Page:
This is the second time I’ve tried to write this (the IE window got closed on the first try).
Fortunately for you that means all the boring garbage I wrote about the days before the race will get surmised into this:
- Mary swam with me in the lake without a wetsuit, she’s tough!
- The desert botanical gardens are beautiful!
- I forgot to bring most of the tools to move my cassette from my training wheel to the disc I rented.
- I did my best to avoid getting sun burn on my pasty white Wisconsin winter tan.
- I had a panic attack on Saturday when I thought I lost my goggles.
- Breakfast with the TNO folks was fun
- Left my wetsuit at the race sight after the Saturday swim.
On to the Race:
I woke up at 4:00 am on race day – it didn’t seem as early as it was since my system was still mostly on Wisconsin time, so it was more like 6:00 to me. Over the course of the next 30 minutes I had my usual pre-race two cups of coffee and 3 yogurt smoothies. At about 4:40 Mary and I went down to the hotel lobby to meet my parents and head off to the race. From there on I did the usual stuff.
I had decided earlier this winter that IMAZ was going to be extremely fast or an extremely spectacular blowup, so I was going to ride the bike fairly agressively and then have faith in my legs for the run.
The plan was to simply get out of the water as fast as possible (50-55 min), but with as little energy expenditure as possible.
I entered the water a couple of minutes before the pros started and swam over to the start bouy. Some of the kayekers were nice enough to let us hang on the kayaks before the start – which was good because fighting for my space was difficult. It always surprises me how agressive people are at the start before the race even starts.
My original plan was to swim from the start bouy to the third leg of the Rual Road bride trying to swim as straight a course as possible (since the course actually snakes along the lake/channel). Oce at the bouy I quickly decided that with the sun as bright as it was I’d follow the bouy line other swimmers out, and then cut in on the way back.
When the cannon fired I took off swimming hard trying to get out of the mess that’s the Ironman Swim. After things settled abit I was surprised to see a fairly large group of what looked to be 6-10 swimmers about a hundred yards in front of me. I sensed a several people in the water behind/around me meaning that I was pulling the second group. Normally I don’t have a problem with pulling people on the swim, but a few times I had some “jerks” try to slip into the water in my armpits which just happens to be the best drag but also happens to be the area of the draft that actually slows the lead swimming down. So around the 1/2 way mark between the bridges on the way out I decided to try to bridge the hundred meters or so to the lead group.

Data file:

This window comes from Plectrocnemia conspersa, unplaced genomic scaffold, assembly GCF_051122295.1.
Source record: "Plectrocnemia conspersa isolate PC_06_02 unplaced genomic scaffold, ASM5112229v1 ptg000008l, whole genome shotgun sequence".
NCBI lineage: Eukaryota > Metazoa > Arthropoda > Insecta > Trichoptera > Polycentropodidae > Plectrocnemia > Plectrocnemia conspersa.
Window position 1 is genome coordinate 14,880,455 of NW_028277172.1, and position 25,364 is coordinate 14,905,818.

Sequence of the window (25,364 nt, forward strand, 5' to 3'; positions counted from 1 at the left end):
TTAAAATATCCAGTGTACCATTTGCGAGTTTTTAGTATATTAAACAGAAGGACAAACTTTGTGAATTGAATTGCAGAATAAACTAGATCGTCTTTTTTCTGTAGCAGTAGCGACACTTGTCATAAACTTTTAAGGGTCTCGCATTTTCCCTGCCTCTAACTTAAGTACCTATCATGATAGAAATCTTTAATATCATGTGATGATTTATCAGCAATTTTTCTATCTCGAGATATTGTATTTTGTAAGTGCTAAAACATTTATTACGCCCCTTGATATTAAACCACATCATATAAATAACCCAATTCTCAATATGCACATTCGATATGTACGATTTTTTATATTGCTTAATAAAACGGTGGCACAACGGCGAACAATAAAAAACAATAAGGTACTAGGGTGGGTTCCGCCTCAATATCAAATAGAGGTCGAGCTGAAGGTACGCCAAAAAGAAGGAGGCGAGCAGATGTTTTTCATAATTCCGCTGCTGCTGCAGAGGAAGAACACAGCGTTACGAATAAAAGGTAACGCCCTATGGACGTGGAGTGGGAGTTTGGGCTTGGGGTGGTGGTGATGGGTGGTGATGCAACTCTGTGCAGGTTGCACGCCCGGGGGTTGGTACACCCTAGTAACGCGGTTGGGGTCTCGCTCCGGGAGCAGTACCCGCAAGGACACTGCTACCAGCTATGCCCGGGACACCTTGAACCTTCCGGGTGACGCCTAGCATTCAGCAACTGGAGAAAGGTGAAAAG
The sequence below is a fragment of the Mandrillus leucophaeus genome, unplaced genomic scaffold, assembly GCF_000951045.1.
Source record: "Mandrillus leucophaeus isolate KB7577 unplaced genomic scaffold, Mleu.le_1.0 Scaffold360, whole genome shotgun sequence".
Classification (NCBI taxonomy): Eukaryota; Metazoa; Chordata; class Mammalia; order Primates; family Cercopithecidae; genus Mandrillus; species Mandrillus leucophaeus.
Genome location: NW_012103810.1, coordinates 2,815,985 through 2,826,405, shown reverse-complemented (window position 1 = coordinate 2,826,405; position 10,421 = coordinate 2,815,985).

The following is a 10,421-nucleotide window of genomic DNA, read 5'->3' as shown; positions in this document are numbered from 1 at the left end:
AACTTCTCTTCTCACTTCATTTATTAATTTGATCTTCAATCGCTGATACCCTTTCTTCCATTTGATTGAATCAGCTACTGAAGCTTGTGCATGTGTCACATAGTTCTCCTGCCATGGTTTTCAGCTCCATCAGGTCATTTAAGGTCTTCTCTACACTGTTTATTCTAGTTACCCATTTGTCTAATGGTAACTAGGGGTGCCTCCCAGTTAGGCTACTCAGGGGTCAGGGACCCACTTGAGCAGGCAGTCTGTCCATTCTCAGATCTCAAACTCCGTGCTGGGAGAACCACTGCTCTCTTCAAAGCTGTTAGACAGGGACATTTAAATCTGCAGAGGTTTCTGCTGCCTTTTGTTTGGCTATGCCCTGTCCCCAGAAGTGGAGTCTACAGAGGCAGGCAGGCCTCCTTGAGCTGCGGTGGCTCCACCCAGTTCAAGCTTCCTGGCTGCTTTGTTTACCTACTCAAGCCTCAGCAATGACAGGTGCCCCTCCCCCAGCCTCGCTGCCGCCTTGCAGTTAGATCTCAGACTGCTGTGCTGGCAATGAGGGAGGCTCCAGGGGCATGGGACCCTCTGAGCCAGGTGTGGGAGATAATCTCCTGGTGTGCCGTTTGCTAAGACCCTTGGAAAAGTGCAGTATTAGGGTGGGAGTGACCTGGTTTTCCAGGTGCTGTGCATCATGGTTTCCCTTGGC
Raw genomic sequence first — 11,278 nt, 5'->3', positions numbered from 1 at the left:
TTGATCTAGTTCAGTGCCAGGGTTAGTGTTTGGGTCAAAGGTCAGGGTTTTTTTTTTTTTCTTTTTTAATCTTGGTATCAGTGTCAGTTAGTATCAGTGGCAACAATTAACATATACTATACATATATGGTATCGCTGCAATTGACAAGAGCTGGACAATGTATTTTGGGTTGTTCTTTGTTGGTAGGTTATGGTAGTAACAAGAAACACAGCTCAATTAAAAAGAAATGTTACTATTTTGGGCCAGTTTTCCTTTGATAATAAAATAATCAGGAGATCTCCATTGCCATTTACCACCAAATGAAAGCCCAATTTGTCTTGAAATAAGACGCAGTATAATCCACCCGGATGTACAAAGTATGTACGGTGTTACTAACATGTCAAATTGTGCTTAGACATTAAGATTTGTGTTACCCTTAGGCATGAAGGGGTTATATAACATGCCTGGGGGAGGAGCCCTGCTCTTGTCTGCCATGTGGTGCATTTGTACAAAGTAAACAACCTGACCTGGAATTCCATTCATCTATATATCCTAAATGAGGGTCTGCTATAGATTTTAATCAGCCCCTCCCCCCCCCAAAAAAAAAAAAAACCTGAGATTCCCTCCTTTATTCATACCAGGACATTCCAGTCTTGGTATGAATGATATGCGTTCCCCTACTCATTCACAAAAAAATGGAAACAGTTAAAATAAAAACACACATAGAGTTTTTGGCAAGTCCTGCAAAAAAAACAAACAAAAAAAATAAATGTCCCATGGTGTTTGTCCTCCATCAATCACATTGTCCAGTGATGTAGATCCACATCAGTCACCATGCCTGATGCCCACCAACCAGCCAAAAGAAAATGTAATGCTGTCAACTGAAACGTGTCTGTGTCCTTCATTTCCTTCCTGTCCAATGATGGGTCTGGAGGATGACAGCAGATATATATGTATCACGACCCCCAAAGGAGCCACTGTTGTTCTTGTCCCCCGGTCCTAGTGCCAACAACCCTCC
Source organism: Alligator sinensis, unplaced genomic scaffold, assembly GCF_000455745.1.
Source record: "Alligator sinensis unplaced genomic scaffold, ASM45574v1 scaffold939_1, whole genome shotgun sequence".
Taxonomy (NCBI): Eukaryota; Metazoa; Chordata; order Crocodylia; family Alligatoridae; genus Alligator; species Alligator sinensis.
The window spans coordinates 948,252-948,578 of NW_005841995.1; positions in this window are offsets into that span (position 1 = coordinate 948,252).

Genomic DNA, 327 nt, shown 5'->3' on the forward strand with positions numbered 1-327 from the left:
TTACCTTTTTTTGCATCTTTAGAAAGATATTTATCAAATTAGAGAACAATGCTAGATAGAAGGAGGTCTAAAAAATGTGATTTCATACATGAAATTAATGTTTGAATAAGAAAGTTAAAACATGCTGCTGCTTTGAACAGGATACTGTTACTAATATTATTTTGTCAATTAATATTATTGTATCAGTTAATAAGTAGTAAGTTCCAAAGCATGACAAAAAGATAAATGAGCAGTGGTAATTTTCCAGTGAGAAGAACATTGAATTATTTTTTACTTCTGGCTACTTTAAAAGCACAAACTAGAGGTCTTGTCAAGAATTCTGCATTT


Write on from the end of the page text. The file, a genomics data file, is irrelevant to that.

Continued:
Everybody but one person fell off me at that point – and he must have had the same idea about bridging to the next group because we spent the rest of the way out swimming a couple meters to my right even with me. We continued that way until sometime after the turn around when he dropped to my feet.
From that point the swim was uneventful until I got right around the Mill Ave bridge when I was struck by a huge cramp in my right calf. It didn’t worry me to much though as this has happened in both of my previous Ironman races. Ended up being my second fastest IM swim, but my lowest IM swim placing!
Nothing to see here, was great to not have to run up the helix!
I had no idea what to expect on the bike. Almost all of my bike rides this winter were on the trainer or in terrible weather conditions so I had very little reference to how fast I could ride. I was confident I could ride hard and fast – partly due to the grinding “flat” miles on the trainer, and partly because of the 4 months or so of dedicated powercrank usage.
The plan for the bike was to ride the first hour (or until my HR settled) at a pretty easy RPE, and then ride above 135ish HR, but not going over 140. 119 – 125ish is my typical Ironman HR range, but given my overall race plan I was going to bring it up a little bit.
I got out of town and onto the Beeline highway quickly – I was surprised by the first aid station at around 5 miles, I wasn’t expecting it until mile 10 so it caught me unprepared for it. The ride out to turn around went really quickly, and the ride back into town went quickly as well – the wind was there, but it wasn’t bad.